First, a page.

Flaxseed oil comes from the seeds of the flax plant. It contains 50 – 60% omega-3 fatty acids in the form of alpha-linolenic acid (ALA), which the body converts into eicosapentaenoic acid (EPA) and docosahexaenoic acid (DHA), the omega-3 fatty acids found in fish oil. Flax oil is the richest source of ALA in the world (15 ml of flax oil contains 8000mg of ALA).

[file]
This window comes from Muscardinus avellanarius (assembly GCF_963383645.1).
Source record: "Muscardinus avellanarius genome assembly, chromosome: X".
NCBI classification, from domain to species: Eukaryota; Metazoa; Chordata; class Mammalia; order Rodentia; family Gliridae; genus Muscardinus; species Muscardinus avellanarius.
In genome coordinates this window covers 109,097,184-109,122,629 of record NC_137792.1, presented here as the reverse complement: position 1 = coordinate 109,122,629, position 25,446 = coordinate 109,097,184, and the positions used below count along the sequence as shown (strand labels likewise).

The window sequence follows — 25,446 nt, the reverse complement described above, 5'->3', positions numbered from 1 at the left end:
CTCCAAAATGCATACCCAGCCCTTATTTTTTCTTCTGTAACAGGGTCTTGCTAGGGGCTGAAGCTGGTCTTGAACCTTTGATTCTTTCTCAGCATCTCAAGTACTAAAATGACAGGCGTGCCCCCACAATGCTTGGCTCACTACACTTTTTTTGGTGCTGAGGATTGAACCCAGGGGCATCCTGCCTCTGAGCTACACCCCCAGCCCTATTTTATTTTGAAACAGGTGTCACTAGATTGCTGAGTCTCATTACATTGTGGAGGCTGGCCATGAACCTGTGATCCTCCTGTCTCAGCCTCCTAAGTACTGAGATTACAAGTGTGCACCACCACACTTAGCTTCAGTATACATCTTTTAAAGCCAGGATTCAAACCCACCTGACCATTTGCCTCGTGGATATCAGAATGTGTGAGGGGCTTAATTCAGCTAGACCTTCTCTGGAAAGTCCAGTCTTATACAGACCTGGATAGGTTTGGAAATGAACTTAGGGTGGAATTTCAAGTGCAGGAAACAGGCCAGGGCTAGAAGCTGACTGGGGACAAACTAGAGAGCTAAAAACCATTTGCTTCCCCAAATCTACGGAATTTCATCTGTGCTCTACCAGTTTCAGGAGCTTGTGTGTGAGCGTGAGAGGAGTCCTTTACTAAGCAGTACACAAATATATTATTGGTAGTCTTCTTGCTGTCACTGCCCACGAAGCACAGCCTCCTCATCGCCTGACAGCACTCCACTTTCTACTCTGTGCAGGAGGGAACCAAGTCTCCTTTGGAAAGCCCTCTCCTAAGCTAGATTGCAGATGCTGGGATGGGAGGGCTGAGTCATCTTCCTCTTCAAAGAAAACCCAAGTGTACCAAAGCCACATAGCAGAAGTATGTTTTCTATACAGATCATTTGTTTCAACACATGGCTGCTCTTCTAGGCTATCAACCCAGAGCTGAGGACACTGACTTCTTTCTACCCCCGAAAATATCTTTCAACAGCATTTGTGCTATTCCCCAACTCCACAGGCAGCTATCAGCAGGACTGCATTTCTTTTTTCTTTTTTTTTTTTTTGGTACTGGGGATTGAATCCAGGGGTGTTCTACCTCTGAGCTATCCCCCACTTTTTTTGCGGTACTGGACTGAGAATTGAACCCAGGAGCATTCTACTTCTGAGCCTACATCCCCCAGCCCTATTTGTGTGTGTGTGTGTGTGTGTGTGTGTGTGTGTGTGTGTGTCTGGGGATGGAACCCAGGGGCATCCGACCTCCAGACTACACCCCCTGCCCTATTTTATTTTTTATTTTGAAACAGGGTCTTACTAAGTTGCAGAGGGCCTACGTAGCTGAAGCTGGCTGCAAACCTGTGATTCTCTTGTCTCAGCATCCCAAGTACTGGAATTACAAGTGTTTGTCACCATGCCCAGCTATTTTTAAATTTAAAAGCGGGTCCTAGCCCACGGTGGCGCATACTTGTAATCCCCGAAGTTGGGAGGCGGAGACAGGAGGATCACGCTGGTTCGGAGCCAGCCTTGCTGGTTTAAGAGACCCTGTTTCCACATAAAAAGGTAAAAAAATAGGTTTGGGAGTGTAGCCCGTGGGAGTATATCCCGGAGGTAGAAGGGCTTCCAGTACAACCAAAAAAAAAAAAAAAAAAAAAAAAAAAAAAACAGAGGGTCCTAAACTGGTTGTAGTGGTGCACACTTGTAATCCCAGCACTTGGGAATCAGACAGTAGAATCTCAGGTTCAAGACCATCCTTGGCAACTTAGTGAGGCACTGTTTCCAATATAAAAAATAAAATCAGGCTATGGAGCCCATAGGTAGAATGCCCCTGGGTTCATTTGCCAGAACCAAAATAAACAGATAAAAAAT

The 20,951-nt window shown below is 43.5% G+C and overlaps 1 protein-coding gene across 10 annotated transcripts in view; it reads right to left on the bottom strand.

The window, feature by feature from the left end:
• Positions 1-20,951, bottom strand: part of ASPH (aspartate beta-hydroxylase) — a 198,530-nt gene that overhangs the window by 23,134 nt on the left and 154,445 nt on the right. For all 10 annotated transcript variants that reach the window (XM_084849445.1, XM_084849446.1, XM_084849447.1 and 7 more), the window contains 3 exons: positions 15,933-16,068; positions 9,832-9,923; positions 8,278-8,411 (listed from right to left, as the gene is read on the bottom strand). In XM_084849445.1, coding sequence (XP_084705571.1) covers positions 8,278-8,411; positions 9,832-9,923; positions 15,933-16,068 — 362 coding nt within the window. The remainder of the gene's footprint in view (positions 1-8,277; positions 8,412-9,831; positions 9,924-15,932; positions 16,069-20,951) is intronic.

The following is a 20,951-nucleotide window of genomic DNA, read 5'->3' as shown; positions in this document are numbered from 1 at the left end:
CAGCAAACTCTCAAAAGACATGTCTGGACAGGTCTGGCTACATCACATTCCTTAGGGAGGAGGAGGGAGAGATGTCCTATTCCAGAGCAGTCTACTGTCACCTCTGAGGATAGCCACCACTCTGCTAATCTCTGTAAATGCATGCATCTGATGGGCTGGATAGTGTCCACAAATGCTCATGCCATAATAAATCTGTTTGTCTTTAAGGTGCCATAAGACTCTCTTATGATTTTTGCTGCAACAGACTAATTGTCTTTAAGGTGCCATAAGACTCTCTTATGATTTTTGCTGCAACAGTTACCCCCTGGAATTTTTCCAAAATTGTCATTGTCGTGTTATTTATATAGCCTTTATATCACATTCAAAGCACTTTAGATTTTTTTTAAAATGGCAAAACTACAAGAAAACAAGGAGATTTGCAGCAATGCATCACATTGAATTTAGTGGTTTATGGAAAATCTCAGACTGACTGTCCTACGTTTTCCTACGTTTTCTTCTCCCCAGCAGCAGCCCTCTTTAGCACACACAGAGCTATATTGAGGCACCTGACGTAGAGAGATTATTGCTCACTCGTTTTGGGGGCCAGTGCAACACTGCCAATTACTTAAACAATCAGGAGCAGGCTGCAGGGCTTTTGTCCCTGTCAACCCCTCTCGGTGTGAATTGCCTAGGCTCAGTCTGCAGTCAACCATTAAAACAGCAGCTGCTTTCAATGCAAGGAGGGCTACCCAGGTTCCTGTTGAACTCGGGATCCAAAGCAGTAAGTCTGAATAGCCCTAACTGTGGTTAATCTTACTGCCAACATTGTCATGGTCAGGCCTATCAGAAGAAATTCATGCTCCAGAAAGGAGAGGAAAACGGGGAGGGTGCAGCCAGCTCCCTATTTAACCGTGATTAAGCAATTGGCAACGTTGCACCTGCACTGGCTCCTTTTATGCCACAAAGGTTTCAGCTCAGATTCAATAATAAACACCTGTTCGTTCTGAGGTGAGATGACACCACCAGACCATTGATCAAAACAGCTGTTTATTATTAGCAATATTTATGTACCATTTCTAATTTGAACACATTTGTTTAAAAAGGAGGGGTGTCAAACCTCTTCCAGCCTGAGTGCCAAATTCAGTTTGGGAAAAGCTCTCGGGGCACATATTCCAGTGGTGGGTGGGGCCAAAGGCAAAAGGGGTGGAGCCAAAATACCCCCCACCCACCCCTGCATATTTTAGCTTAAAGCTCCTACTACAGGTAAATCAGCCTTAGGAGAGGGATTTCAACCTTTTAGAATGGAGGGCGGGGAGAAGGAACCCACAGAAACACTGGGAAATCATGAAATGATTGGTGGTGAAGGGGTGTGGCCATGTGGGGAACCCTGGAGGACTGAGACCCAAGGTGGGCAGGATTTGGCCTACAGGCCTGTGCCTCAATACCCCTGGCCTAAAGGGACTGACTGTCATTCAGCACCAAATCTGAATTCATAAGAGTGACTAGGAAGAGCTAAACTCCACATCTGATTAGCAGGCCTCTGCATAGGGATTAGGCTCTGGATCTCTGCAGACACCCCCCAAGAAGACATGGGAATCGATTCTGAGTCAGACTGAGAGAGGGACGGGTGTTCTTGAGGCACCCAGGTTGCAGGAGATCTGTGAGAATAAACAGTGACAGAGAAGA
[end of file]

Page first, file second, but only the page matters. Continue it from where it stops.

Getting a good balance of omega-3 and omega-6 fatty acids in the diet is important. These essential fats are both examples of poly-unsaturated fatty acids, or PUFAs. They are called “essential” because the body cannot make them, so they must come from the diet. These two essential fatty acids (EFA’s) are hormone precursor fats that are used by the body to create prostaglandins. The prostaglandins created from Omega-3 ALA and Omega-6 LA are different and produces an opposite effect in the body. Omega-6 based prostaglandins increase blood platelet stickiness, increase blood viscosity and increase tissue inflammation at the cellular level. Omega-3 based prostaglandins reduce blood platelet stickiness, reduce blood viscosity, thinning the blood and reduce tissue inflammation at the cellular level. A healthy balance in today’s diet many researchers suggest is a ratio upwards of 2:1 of omega-3 to omega-6. However the typical American diet tends to contain 14 – 25 times more omega-6 fatty acids than omega-3 fatty acids. This is believed to be a significant factor in the rising rate of inflammatory disorders in the United States. The diminished amount of omega-3 in the food supply is also implicated in many health conditions from inadequate brain development in the developing infant, improper brain and cell growth through the formative years and insufficient cell function in the adult years. It is just now beginning to be understood how the lack of omega-3 in the food supply contributes to the onset and aggravation of many physical diseases, maladies and mental health states.